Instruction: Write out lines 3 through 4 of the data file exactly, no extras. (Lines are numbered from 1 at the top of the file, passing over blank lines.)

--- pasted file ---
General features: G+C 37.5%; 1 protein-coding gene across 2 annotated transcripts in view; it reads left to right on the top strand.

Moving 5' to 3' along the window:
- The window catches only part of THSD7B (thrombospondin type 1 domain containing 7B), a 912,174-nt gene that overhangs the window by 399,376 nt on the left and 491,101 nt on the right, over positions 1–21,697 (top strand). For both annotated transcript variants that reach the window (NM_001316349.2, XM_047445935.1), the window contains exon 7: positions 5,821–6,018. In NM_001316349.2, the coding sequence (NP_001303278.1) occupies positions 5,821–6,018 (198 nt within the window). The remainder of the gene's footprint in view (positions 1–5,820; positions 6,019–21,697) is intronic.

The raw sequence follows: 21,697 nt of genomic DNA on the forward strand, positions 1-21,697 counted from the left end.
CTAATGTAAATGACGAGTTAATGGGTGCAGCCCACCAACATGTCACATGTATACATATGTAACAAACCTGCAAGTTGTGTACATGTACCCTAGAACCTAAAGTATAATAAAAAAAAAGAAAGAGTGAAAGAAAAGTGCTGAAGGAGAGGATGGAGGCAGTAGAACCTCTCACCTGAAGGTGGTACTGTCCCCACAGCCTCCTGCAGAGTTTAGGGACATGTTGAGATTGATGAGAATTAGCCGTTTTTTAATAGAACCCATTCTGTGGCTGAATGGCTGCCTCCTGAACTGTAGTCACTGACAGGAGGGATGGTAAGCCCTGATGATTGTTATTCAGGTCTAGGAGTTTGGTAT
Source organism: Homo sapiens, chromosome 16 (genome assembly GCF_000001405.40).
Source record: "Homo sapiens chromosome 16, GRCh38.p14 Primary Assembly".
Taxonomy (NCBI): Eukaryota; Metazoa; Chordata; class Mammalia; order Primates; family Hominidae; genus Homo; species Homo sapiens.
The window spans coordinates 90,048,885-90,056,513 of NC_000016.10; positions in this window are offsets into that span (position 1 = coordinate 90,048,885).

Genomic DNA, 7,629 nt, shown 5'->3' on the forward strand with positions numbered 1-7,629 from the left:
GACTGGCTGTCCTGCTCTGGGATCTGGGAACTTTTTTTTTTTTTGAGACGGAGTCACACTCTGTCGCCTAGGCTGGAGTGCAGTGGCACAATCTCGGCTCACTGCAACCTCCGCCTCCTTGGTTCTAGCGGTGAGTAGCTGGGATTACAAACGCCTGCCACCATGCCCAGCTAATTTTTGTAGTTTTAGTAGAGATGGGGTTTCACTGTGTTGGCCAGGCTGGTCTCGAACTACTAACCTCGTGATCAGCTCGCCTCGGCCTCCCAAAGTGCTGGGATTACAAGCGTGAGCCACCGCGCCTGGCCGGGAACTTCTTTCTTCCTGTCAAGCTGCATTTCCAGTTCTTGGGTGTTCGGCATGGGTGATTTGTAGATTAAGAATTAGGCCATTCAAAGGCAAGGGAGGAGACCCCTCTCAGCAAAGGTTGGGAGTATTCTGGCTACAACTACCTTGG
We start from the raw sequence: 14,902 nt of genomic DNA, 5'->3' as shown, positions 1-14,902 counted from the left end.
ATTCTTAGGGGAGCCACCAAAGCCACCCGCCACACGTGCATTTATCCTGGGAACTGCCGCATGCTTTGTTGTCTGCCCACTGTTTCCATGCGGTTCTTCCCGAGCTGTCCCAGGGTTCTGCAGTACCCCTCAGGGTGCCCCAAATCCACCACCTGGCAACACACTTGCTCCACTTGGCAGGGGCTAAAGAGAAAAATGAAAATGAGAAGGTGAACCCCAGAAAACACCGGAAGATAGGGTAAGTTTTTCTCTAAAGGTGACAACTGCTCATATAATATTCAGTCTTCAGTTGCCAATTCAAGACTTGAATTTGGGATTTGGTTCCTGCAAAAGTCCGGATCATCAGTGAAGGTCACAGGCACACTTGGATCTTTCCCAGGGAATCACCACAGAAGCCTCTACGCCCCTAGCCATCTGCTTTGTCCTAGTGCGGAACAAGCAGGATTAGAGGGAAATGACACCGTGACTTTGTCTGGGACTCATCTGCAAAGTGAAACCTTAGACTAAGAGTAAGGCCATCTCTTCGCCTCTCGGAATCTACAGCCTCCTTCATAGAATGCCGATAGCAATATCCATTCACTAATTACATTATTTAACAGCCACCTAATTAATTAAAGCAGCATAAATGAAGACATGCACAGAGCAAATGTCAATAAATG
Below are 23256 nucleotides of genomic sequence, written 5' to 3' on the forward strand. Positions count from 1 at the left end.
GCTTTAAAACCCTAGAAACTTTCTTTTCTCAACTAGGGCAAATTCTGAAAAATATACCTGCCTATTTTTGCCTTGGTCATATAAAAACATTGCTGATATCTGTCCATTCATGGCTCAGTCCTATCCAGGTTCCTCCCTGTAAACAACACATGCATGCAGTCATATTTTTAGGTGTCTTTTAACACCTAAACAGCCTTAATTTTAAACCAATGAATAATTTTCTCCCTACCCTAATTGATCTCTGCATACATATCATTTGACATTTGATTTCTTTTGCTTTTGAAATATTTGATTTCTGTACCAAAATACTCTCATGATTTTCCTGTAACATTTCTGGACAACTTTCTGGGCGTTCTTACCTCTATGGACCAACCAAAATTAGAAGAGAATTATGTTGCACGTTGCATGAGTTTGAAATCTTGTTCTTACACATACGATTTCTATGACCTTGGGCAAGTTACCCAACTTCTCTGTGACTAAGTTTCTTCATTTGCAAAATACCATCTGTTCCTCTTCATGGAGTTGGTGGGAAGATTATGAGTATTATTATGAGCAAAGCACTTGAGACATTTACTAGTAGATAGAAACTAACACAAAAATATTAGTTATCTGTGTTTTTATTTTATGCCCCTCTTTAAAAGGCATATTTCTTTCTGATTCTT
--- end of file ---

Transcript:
- The window catches only part of THSD7B (thrombospondin type 1 domain containing 7B), a 912,174-nt gene that overhangs the window by 399,376 nt on the left and 491,101 nt on the right, over positions 1–21,697 (top strand). For both annotated transcript variants that reach the window (NM_001316349.2, XM_047445935.1), the window contains exon 7: positions 5,821–6,018. In NM_001316349.2, the coding sequence (NP_001303278.1) occupies positions 5,821–6,018 (198 nt within the window). The remainder of the gene's footprint in view (positions 1–5,820; positions 6,019–21,697) is intronic.

The raw sequence follows: 21,697 nt of genomic DNA on the forward strand, positions 1-21,697 counted from the left end.